“I would never be able to get out of that hollow Saabji. The trust you had on my goodness was killing me. I had restless nights for months. I adopted her for solace to my soul’s scars. I have been spreading awareness about how beautiful a daughter could be ever since I realized myself. I have been trying to persuade village’s narrow minds to open up and believe that girls deserve equal at least, if not more. And I have seen a ray of trust. The day will come when there will be no more fathers as a ‘Bhola’.” He said with a hopeful smile and he kissed Chhutki.
I could feel genuine remorse in his voice and eyes. He really looked like a proud and happy father of a daughter. He had reformed. It dissolved my anger somewhat.
“Repentance is the first sign of your intent to replenish the hole that you have dug, Bhola. I know I can never forgive you for what you did. But I cannot stop from praising you for reemergence of your righteousness either. Even God gives a second chance. Who are we not to forgive you, right?” I looked at Aashka; she nodded in agreement.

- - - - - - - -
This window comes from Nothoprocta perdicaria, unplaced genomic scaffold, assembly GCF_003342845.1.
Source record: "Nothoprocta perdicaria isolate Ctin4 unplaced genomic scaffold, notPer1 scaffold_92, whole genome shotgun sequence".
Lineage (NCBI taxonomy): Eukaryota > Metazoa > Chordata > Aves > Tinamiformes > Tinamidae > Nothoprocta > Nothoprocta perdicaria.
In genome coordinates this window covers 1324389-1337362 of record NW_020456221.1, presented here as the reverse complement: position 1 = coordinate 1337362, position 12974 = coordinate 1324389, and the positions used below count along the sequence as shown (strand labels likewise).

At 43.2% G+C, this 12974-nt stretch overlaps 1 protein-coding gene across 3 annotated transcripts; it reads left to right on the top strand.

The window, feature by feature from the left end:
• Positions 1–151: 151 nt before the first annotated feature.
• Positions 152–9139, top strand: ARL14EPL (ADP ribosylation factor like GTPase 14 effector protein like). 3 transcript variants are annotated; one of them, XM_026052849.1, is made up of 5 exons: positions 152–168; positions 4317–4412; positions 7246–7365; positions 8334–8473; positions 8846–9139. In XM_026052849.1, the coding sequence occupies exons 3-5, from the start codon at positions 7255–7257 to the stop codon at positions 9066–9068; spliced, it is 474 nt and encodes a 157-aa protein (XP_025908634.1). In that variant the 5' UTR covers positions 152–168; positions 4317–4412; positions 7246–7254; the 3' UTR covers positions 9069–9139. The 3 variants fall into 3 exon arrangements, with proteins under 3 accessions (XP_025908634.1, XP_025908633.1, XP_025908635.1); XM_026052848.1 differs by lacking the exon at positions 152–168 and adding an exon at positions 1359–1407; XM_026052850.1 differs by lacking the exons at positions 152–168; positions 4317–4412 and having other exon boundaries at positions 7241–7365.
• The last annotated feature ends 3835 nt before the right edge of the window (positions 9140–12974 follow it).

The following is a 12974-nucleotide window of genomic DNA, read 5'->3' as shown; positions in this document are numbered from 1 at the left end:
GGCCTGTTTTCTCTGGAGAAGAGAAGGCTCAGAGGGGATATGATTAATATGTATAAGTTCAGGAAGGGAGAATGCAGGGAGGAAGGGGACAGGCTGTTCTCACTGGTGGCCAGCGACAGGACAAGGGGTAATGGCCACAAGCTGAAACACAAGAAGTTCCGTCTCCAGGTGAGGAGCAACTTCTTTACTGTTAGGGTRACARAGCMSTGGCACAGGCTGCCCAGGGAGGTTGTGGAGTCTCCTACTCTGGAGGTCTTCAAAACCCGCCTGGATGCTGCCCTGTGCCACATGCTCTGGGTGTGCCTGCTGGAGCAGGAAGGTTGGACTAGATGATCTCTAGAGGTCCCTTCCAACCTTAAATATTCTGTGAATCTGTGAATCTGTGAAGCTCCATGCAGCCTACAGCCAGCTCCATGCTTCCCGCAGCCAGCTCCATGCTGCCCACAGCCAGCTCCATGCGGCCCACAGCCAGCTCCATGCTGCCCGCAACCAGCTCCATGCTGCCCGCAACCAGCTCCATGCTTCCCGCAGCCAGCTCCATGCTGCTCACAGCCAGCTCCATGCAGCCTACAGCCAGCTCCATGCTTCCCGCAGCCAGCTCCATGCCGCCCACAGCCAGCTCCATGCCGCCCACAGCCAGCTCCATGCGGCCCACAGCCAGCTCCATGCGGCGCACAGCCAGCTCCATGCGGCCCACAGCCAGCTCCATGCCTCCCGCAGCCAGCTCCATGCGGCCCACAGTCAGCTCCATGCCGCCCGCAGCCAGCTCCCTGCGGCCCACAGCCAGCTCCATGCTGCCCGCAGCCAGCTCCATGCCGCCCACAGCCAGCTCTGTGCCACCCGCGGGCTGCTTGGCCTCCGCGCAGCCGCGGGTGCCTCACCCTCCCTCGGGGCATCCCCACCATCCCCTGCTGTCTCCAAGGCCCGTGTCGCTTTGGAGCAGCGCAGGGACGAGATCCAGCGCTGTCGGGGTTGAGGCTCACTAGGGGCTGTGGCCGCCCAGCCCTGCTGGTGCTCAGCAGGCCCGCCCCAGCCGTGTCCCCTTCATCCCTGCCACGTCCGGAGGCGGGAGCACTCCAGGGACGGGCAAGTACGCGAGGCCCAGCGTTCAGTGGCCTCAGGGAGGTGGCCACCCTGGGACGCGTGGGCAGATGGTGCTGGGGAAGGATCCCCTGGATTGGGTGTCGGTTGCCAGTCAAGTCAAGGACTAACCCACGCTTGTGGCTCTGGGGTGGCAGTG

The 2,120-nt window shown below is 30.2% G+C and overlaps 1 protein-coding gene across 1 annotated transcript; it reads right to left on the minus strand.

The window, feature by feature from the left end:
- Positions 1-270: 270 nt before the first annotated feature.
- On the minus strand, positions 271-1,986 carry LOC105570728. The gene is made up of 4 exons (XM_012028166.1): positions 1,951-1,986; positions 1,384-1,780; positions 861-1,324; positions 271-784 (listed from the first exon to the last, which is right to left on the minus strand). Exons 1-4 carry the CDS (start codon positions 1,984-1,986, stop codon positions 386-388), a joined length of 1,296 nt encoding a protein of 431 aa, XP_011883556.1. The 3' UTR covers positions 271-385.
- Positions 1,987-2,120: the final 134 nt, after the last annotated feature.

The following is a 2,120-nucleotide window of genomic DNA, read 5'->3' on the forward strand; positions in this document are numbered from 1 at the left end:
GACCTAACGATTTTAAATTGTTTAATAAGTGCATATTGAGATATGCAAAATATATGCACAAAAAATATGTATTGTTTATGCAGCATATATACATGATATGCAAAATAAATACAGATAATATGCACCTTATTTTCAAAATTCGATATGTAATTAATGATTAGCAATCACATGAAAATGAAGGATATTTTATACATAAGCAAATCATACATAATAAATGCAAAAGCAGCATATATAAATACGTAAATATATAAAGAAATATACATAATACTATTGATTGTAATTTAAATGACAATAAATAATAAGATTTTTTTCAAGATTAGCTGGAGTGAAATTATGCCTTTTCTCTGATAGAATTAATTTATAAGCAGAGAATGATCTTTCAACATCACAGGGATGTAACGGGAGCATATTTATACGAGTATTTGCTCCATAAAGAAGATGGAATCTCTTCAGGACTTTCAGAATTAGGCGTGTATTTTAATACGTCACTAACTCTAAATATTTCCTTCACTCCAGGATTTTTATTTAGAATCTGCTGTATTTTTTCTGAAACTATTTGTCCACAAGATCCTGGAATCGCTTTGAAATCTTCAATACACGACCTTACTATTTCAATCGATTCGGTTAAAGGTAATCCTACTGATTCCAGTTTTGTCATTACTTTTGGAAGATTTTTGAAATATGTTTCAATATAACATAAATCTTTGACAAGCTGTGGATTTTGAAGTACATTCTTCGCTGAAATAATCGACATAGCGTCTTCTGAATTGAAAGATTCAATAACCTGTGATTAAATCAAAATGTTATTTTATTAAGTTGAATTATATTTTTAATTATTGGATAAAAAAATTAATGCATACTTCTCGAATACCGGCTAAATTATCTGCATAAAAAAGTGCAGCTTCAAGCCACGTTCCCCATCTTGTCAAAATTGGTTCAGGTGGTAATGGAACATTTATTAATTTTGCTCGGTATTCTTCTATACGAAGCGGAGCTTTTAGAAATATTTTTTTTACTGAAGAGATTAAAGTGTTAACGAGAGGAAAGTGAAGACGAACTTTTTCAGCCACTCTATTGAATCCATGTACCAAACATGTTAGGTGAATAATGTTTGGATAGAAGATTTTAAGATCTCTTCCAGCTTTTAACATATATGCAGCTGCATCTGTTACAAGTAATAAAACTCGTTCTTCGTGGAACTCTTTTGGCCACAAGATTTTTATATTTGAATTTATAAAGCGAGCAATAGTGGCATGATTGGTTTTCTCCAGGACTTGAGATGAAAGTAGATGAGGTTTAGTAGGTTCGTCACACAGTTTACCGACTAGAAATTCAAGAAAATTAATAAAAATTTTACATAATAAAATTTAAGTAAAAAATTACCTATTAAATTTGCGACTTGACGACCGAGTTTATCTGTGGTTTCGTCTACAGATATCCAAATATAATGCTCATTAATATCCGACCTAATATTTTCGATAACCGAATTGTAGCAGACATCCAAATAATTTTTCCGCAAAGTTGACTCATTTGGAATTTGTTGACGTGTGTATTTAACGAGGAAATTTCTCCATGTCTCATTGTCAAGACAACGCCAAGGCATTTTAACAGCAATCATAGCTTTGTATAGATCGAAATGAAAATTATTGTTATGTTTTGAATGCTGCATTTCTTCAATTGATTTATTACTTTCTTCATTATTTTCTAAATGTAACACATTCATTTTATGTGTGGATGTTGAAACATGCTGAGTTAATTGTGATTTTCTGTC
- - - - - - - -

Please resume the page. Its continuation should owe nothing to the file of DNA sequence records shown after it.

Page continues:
“Despite what you did, merely for what you are today, I really wish there are more fathers like ‘Bhola’. You will make a great father to Chhutki. She will feel lucky to have you when she grows up.” I said.
“Mom, I have finished my homework. Can I play now?” Trisha came from a different world.
“Trisha, this is Chhutki. Why don’t you give her your dolls and toys to play?” Aashka said.
“Sure. Come Chhutki, I will give you my favorite Barbie.” Trisha offered a hand and a smile to Chhutki.
Our dolls went in to play with their dolls.
“Thank you, maalik for everything. Huge burden has gone off my shoulders today. Your heart is really big.” Bhola stood up and joined palms to thank which had a mammoth ‘Sorry’ wrapped around it.
“Forget it Bhola. With a daughter’s birth, a father is born too. Start afresh and you will only get better from here.” I extended my arms and for the first time he hugged me back snugly. His warm tears soaked my shoulder.